United Kingdom census, 2011
A census of the population of the United Kingdom is taken every ten years. The 2011 census was held in all countries of the UK on 27 March 2011, it was the first UK census. The Office for National Statistics is responsible for the census in England and Wales, the General Register Office for Scotland is responsible for the census in Scotland, the Northern Ireland Statistics and Research Agency is responsible for the census in Northern Ireland; the Office for National Statistics is the executive office of the UK Statistics Authority, a non-ministerial department formed in 2008 and which reports directly to Parliament. ONS is the UK Government's single largest statistical producer of independent statistics on the UK's economy and society, used to assist the planning and allocation of resources, policy-making and decision-making. ONS designs and runs the census in England and Wales. In its capacity as the national statistics office for the United Kingdom, ONS compiles and releases census tables for the United Kingdom when the data from England and Wales and Northern Ireland are complete.
In the run-up to the census both the main UK political parties expressed concerns about the increasing cost and the value for money of the census, it was suggested that the 2011 census might be the last decennial census to be taken. The first results from the 2011 census and sex, occupied households estimates for England and Wales and Northern Ireland, were released on 16 July 2012; the first results for Scotland, the first UK-wide results, were published on 17 December 2012. More detailed and specialised data were published from 2013; the Registrar General John Rickman conducted the first census of Great Britain's population, was responsible for the ten-yearly reports published between 1801 and 1831. During the first 100 years of census-taking the population of England and Wales grew more than threefold, to around 32 million, that of Scotland, where a separate census has been carried out since 1861, to about 4.5 million. From 1911 onwards rapid social change, scientific breakthroughs, major world events affected the structure of the population.
A fire that destroyed census records in 1931, the declaration of war in 1939, made the 1951 census hugely significant in recording 30 years of change over one of the most turbulent periods in British history. The 1971 census was run by the newly created Office of Population Censuses and Surveys, a body formed by the merger of the General Register Office and Government Social Survey. In 1996 the Office for National Statistics was formed by merging the Central Statistical Office, OPCS and the statistics division of the Department of Employment. In 2008 the UK Statistics Authority was established as an independent body. A population census is a key instrument for assessing the needs of local communities; when related to other data sources such as housing or agricultural censuses, or sample surveys, the data becomes more useful. Most countries of the world take censuses: the United Nations recommends that countries take a census at least once every ten years; the design for the 2011 census reflects changes in society since 2001 and asks questions to help paint a detailed demographic picture of England and Wales, as it stands on census day, 27 March.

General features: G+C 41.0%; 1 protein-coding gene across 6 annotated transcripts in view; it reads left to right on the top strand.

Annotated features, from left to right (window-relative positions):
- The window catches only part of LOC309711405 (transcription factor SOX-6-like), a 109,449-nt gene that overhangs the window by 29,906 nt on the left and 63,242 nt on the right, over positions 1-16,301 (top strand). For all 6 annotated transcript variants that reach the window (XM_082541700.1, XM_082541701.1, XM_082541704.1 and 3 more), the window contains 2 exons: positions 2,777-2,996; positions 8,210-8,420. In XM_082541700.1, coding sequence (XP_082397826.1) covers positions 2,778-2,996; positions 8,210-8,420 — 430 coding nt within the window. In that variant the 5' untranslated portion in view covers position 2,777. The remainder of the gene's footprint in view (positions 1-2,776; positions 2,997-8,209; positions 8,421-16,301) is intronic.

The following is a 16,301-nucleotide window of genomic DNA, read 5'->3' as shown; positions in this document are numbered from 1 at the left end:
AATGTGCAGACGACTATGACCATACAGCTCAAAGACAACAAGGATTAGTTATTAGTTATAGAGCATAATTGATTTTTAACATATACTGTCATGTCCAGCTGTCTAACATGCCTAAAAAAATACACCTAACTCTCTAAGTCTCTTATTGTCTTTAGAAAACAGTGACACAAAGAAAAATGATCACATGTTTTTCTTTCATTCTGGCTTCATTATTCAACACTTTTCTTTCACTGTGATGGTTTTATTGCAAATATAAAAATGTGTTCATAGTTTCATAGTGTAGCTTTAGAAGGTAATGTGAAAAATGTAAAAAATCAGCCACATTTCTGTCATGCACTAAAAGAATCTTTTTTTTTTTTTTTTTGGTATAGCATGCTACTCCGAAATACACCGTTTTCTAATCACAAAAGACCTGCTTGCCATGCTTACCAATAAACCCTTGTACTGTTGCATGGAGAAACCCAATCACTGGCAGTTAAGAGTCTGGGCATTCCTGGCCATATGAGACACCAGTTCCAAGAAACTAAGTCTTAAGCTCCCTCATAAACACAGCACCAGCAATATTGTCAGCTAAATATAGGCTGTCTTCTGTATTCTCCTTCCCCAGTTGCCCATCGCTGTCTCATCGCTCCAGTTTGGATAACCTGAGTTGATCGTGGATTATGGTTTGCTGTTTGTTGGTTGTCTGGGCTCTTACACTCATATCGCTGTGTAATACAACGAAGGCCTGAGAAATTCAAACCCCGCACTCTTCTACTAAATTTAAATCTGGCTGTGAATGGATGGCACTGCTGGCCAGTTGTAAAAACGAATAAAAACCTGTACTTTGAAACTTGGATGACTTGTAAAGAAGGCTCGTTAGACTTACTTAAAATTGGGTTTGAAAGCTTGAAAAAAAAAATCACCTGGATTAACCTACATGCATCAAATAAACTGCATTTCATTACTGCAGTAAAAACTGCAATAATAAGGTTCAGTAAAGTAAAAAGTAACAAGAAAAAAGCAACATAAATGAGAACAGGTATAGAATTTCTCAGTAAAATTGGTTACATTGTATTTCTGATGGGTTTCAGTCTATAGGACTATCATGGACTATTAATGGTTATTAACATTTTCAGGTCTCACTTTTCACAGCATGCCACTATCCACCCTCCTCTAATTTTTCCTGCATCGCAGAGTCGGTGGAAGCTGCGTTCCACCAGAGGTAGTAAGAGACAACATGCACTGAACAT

Data collected by the census is used to provide statistical outputs which central government uses to plan and allocate local authority services funding, which local authorities themselves use to identify and meet the needs of their local communities. Other organisations that use census data include healthcare organisations, community groups and businesses; the questionnaires, including people's personal information, are kept confidential for 100 years before being released to the public, providing an important source of information for historical and genealogy research. The 2011 census for England and Wales included around 25 million households. Questionnaires were posted out to all households, using a national address register compiled by the Office for National Statistics with the help of local authorities through comparisons of the National Land and Property Gazetteer and the Royal Mail and Ordnance Survey national address products. People could complete and submit their questionnaire online, or fill it in on paper and post it back in a pre-addressed envelope.